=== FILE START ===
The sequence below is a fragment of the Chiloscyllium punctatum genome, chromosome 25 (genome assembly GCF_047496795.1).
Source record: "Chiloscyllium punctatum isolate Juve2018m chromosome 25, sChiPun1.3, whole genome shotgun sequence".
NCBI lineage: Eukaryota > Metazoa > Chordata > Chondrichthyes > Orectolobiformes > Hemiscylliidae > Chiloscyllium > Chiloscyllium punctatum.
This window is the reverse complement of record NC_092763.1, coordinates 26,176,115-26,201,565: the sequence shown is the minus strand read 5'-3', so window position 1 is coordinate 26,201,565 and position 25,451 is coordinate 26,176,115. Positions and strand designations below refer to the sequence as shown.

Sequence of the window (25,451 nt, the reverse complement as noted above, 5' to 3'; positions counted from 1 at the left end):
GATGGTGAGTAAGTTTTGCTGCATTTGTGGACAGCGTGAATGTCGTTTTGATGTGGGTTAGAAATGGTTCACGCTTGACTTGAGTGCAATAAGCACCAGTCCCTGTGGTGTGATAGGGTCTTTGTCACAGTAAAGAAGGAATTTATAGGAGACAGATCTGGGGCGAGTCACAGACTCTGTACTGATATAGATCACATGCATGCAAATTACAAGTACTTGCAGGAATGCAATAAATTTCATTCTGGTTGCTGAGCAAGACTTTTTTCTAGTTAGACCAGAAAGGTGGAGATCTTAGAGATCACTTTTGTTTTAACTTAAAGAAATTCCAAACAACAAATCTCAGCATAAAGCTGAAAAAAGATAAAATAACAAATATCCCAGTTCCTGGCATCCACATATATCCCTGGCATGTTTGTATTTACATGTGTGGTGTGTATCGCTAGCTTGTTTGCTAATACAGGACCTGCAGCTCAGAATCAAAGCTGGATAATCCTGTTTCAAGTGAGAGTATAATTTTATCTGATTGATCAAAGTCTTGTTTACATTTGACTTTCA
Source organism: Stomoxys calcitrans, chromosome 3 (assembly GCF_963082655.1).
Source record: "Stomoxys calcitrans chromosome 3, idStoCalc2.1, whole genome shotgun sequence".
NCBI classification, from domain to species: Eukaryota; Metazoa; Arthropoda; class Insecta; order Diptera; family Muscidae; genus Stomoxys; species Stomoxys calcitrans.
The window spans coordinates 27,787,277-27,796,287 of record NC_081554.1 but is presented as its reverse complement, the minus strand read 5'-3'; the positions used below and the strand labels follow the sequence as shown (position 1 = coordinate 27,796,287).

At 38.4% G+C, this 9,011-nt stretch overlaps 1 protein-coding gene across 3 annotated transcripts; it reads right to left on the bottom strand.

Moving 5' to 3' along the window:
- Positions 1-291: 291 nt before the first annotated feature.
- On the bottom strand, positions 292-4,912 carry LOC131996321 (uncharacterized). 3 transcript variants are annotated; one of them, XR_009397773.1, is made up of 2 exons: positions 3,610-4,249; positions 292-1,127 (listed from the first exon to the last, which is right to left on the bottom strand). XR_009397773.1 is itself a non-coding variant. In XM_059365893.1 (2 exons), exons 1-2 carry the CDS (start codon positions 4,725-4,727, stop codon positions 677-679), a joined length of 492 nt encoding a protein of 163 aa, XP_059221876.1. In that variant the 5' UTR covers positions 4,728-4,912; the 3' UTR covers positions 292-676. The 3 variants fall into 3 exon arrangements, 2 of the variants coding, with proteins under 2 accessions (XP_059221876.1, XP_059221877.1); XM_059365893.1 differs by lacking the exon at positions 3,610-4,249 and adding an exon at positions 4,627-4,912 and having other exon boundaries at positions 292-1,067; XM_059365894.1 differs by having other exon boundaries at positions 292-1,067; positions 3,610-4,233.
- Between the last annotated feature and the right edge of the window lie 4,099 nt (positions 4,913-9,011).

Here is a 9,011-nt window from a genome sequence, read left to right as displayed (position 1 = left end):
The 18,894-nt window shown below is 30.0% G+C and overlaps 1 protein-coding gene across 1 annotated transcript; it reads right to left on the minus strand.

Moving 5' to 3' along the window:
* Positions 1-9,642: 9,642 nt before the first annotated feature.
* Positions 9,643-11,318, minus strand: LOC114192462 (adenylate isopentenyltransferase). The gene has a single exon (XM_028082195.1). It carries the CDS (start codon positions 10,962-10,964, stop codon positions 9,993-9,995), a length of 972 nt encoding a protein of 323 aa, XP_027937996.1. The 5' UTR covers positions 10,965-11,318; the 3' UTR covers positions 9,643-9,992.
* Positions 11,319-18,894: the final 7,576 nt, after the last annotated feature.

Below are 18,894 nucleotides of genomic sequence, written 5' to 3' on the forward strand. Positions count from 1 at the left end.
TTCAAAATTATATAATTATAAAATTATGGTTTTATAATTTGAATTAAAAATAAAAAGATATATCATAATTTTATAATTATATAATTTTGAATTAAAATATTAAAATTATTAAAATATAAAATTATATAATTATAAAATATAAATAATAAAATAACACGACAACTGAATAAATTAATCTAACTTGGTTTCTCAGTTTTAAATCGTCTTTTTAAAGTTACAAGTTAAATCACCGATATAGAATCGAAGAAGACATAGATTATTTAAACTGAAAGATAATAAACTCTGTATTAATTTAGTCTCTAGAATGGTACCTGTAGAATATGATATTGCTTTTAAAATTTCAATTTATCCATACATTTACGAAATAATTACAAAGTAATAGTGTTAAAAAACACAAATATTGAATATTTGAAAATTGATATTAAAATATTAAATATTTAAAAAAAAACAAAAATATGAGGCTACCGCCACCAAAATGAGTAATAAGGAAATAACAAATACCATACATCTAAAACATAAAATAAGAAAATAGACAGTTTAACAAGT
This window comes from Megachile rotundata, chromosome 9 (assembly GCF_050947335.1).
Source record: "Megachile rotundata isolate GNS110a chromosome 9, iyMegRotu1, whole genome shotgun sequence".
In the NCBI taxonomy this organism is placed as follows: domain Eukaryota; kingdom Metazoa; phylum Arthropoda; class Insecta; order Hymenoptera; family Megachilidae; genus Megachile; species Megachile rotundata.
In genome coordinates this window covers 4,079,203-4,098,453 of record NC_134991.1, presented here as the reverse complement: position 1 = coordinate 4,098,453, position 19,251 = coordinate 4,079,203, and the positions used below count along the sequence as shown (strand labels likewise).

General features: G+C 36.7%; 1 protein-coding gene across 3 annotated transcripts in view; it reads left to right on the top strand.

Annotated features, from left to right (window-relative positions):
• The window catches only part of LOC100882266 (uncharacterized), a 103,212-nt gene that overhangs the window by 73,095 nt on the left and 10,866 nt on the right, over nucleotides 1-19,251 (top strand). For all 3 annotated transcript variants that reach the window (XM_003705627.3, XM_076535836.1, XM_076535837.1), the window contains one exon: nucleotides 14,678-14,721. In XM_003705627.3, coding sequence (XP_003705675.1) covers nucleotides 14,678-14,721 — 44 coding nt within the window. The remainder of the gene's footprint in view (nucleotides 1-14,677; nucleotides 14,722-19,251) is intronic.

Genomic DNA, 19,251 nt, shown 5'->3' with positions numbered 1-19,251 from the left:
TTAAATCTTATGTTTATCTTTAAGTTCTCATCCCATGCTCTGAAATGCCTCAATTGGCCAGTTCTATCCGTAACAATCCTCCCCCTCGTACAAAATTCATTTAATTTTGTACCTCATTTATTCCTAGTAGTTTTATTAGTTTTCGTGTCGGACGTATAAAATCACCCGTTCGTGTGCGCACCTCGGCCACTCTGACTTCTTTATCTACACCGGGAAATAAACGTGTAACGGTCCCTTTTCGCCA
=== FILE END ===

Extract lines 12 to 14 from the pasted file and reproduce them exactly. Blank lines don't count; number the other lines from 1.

Moving 5' to 3' along the window:
- Positions 1-291: 291 nt before the first annotated feature.
- On the bottom strand, positions 292-4,912 carry LOC131996321 (uncharacterized). 3 transcript variants are annotated; one of them, XR_009397773.1, is made up of 2 exons: positions 3,610-4,249; positions 292-1,127 (listed from the first exon to the last, which is right to left on the bottom strand). XR_009397773.1 is itself a non-coding variant. In XM_059365893.1 (2 exons), exons 1-2 carry the CDS (start codon positions 4,725-4,727, stop codon positions 677-679), a joined length of 492 nt encoding a protein of 163 aa, XP_059221876.1. In that variant the 5' UTR covers positions 4,728-4,912; the 3' UTR covers positions 292-676. The 3 variants fall into 3 exon arrangements, 2 of the variants coding, with proteins under 2 accessions (XP_059221876.1, XP_059221877.1); XM_059365893.1 differs by lacking the exon at positions 3,610-4,249 and adding an exon at positions 4,627-4,912 and having other exon boundaries at positions 292-1,067; XM_059365894.1 differs by having other exon boundaries at positions 292-1,067; positions 3,610-4,233.